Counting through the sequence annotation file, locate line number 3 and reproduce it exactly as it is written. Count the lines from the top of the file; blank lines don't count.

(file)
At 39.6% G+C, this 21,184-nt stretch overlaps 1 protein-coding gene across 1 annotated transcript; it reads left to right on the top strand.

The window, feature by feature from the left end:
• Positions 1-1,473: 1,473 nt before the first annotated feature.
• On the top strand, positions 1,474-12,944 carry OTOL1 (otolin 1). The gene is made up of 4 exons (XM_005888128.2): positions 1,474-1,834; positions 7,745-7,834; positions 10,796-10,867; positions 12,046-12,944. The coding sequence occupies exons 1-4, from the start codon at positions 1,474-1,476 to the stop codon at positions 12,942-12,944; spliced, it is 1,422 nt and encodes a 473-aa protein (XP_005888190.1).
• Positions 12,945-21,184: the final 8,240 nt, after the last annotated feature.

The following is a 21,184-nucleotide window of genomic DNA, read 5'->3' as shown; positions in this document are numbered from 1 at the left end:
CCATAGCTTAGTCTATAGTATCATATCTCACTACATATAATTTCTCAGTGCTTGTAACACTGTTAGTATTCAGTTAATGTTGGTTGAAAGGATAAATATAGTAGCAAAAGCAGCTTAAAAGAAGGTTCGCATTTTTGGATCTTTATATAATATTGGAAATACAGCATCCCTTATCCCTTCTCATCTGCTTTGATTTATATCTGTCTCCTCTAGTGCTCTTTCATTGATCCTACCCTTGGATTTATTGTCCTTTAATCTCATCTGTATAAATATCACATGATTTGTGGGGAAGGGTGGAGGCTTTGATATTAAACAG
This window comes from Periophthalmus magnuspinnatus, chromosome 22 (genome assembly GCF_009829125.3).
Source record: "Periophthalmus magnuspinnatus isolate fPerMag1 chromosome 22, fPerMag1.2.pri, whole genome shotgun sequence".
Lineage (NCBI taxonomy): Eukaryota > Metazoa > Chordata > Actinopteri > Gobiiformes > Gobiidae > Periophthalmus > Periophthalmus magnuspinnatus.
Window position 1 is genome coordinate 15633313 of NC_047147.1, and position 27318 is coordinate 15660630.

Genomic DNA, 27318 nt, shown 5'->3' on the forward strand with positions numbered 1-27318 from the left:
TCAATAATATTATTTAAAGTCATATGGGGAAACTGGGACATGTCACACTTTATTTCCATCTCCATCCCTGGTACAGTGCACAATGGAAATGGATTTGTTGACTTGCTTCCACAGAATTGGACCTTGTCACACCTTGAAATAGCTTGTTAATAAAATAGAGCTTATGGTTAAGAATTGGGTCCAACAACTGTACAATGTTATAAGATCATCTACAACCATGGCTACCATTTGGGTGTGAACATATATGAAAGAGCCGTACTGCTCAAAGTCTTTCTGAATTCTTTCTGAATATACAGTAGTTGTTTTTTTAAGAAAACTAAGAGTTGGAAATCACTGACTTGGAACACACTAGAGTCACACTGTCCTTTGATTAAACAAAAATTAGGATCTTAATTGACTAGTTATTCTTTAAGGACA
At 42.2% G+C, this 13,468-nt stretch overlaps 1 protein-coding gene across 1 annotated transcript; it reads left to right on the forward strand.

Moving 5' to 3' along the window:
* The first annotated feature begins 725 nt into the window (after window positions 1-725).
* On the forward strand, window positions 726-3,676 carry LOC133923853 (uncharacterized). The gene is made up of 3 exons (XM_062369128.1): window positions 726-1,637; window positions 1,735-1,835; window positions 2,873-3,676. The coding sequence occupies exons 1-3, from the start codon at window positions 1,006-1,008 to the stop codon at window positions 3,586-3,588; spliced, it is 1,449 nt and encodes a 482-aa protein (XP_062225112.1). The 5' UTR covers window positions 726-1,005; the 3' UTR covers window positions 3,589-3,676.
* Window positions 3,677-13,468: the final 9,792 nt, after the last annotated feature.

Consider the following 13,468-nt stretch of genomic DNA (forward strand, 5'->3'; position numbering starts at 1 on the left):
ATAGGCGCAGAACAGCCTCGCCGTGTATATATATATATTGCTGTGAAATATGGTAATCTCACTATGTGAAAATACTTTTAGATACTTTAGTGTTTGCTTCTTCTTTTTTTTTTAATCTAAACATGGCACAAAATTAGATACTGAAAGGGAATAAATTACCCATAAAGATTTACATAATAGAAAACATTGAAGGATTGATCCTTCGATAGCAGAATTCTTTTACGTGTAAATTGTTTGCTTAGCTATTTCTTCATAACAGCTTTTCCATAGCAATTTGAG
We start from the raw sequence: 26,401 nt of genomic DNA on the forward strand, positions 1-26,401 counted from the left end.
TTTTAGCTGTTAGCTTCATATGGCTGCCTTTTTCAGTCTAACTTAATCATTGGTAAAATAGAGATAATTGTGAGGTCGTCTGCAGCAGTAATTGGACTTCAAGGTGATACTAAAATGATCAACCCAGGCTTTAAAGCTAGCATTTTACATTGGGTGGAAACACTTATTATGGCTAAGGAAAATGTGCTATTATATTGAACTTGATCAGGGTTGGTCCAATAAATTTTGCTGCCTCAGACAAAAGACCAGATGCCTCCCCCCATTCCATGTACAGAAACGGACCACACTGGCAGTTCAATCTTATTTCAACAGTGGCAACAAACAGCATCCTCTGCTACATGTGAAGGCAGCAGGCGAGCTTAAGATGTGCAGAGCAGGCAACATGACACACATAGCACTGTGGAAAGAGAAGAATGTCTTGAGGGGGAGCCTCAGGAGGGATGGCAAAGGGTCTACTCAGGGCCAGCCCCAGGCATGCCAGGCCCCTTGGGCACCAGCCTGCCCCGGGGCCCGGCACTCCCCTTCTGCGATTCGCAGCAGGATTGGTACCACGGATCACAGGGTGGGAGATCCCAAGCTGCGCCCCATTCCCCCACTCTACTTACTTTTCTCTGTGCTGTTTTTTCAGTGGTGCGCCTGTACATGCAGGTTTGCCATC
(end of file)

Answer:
• Positions 1-1,473: 1,473 nt before the first annotated feature.